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Section - What is overfitting and how can I avoid it?

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The critical issue in developing a neural network is generalization: how
well will the network make predictions for cases that are not in the
training set? NNs, like other flexible nonlinear estimation methods such as
kernel regression and smoothing splines, can suffer from either underfitting
or overfitting. A network that is not sufficiently complex can fail to
detect fully the signal in a complicated data set, leading to underfitting.
A network that is too complex may fit the noise, not just the signal,
leading to overfitting. Overfitting is especially dangerous because it can
easily lead to predictions that are far beyond the range of the training
data with many of the common types of NNs. Overfitting can also produce wild
predictions in multilayer perceptrons even with noise-free data. 

For an elementary discussion of overfitting, see Smith (1996). For a more
rigorous approach, see the article by Geman, Bienenstock, and Doursat (1992)
on the bias/variance trade-off (it's not really a dilemma). We are talking
about statistical bias here: the difference between the average value of an
estimator and the correct value. Underfitting produces excessive bias in the
outputs, whereas overfitting produces excessive variance. There are
graphical examples of overfitting and underfitting in Sarle (1995, 1999). 

The best way to avoid overfitting is to use lots of training data. If you
have at least 30 times as many training cases as there are weights in the
network, you are unlikely to suffer from much overfitting, although you may
get some slight overfitting no matter how large the training set is. For
noise-free data, 5 times as many training cases as weights may be
sufficient. But you can't arbitrarily reduce the number of weights for fear
of underfitting. 

Given a fixed amount of training data, there are at least six approaches to
avoiding underfitting and overfitting, and hence getting good

 o Model selection 
 o Jittering 
 o Early stopping 
 o Weight decay 
 o Bayesian learning 
 o Combining networks 

The first five approaches are based on well-understood theory. Methods for
combining networks do not have such a sound theoretical basis but are the
subject of current research. These six approaches are discussed in more
detail under subsequent questions. 

The complexity of a network is related to both the number of weights and the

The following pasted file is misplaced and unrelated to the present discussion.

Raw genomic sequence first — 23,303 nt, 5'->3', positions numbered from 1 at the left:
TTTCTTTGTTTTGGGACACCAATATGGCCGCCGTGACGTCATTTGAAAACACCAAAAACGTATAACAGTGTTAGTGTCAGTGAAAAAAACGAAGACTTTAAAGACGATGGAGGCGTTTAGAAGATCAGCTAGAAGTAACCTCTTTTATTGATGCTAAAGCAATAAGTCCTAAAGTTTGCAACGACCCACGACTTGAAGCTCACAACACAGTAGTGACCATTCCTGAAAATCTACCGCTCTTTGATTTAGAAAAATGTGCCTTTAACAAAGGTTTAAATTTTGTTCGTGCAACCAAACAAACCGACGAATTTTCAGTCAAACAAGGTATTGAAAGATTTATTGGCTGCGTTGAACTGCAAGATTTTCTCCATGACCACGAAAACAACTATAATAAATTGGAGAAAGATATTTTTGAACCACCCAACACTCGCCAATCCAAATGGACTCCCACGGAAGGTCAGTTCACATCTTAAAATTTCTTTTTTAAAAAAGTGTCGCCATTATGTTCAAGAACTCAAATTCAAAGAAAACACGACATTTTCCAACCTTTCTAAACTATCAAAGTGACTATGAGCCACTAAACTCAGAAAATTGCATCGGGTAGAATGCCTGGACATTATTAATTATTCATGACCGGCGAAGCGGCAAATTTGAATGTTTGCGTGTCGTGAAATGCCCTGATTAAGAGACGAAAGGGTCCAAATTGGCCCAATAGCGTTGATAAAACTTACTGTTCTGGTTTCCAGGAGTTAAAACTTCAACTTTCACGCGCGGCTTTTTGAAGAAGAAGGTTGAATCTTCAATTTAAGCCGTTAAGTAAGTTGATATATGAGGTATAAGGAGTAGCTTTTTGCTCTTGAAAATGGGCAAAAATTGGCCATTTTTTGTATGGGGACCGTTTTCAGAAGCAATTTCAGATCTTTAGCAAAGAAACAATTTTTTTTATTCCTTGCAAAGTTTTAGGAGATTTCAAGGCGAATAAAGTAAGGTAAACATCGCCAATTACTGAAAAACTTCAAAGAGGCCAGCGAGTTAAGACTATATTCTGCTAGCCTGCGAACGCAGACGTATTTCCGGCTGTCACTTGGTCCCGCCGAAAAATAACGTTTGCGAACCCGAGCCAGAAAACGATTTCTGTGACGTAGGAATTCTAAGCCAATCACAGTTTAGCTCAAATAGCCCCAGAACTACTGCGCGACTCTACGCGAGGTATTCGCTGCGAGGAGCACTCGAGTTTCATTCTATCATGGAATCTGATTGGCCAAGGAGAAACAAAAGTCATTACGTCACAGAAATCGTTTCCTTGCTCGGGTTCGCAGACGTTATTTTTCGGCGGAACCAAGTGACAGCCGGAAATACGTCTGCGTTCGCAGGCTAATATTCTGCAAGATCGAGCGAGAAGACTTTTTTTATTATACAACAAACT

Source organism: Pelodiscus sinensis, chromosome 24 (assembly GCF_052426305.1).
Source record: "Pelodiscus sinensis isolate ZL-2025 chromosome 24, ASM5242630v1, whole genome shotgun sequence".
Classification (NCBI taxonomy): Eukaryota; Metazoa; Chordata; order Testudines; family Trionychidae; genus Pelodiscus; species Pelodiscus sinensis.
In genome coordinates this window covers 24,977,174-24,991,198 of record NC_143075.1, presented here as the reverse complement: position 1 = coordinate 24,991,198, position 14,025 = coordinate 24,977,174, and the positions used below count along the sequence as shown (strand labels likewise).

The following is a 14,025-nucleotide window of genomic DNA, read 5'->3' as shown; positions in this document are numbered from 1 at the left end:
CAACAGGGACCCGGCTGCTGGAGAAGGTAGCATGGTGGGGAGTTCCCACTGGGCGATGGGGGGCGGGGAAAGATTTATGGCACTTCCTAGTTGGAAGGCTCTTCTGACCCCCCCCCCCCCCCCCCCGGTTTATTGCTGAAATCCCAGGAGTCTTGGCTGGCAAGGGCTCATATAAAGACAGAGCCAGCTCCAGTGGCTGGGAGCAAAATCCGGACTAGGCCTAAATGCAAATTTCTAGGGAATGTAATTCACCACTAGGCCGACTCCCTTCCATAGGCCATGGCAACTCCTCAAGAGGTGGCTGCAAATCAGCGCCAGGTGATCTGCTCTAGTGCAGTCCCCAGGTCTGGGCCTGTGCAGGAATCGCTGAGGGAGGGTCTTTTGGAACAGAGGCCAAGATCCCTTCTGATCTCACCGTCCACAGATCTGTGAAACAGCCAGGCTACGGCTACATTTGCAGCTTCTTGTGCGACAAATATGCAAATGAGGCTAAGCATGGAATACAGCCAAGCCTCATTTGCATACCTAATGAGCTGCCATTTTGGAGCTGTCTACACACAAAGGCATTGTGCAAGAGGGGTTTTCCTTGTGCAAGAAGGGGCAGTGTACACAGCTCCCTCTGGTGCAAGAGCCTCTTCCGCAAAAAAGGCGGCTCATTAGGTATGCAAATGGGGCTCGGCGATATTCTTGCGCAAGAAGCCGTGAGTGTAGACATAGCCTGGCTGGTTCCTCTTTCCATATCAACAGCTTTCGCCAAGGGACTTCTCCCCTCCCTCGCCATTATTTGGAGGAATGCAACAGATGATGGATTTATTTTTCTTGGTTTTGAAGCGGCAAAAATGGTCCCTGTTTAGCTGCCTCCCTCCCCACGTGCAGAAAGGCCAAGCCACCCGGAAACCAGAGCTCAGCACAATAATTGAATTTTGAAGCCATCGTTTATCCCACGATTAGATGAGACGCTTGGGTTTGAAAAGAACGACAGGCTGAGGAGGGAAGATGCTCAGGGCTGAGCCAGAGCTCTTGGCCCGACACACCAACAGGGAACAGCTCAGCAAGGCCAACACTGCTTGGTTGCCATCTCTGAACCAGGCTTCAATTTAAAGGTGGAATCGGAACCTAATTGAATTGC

size of the weights. Model selection is concerned with the number of
weights, and hence the number of hidden units and layers. The more weights
there are, relative to the number of training cases, the more overfitting
amplifies noise in the targets (Moody 1992). The other approaches listed
above are concerned, directly or indirectly, with the size of the weights.
Reducing the size of the weights reduces the "effective" number of
weights--see Moody (1992) regarding weight decay and Weigend (1994)
regarding early stopping. Bartlett (1997) obtained learning-theory results
in which generalization error is related to the L_1 norm of the weights
instead of the VC dimension. 

Overfitting is not confined to NNs with hidden units. Overfitting can occur
in generalized linear models (networks with no hidden units) if either or
both of the following conditions hold: 

1. The number of input variables (and hence the number of weights) is large
   with respect to the number of training cases. Typically you would want at
   least 10 times as many training cases as input variables, but with
   noise-free targets, twice as many training cases as input variables would
   be more than adequate. These requirements are smaller than those stated
   above for networks with hidden layers, because hidden layers are prone to
   creating ill-conditioning and other pathologies. 

2. The input variables are highly correlated with each other. This condition
   is called "multicollinearity" in the statistical literature.
   Multicollinearity can cause the weights to become extremely large because
   of numerical ill-conditioning--see "How does ill-conditioning affect NN

Methods for dealing with these problems in the statistical literature
include ridge regression (similar to weight decay), partial least squares
(similar to Early stopping), and various methods with even stranger names,
such as the lasso and garotte (van Houwelingen and le Cessie, ????). 


   Bartlett, P.L. (1997), "For valid generalization, the size of the weights
   is more important than the size of the network," in Mozer, M.C., Jordan,
   M.I., and Petsche, T., (eds.) Advances in Neural Information Processing
   Systems 9, Cambrideg, MA: The MIT Press, pp. 134-140. 

   Geman, S., Bienenstock, E. and Doursat, R. (1992), "Neural Networks and
   the Bias/Variance Dilemma", Neural Computation, 4, 1-58. 

   Moody, J.E. (1992), "The Effective Number of Parameters: An Analysis of
   Generalization and Regularization in Nonlinear Learning Systems", in
   Moody, J.E., Hanson, S.J., and Lippmann, R.P., Advances in Neural
   Information Processing Systems 4, 847-854. 

   Sarle, W.S. (1995), "Stopped Training and Other Remedies for
   Overfitting," Proceedings of the 27th Symposium on the Interface of
   Computing Science and Statistics, 352-360, (this is a very large
   compressed postscript file, 747K, 10 pages) 

   Sarle, W.S. (1999), "Donoho-Johnstone Benchmarks: Neural Net Results," 

   Smith, M. (1996). Neural Networks for Statistical Modeling, Boston:
   International Thomson Computer Press, ISBN 1-850-32842-0.

   van Houwelingen,H.C., and le Cessie, S. (????), "Shrinkage and penalized
   likelihood as methods to improve predictive accuracy," and 

   Weigend, A. (1994), "On overfitting and the effective number of hidden
   units," Proceedings of the 1993 Connectionist Models Summer School,

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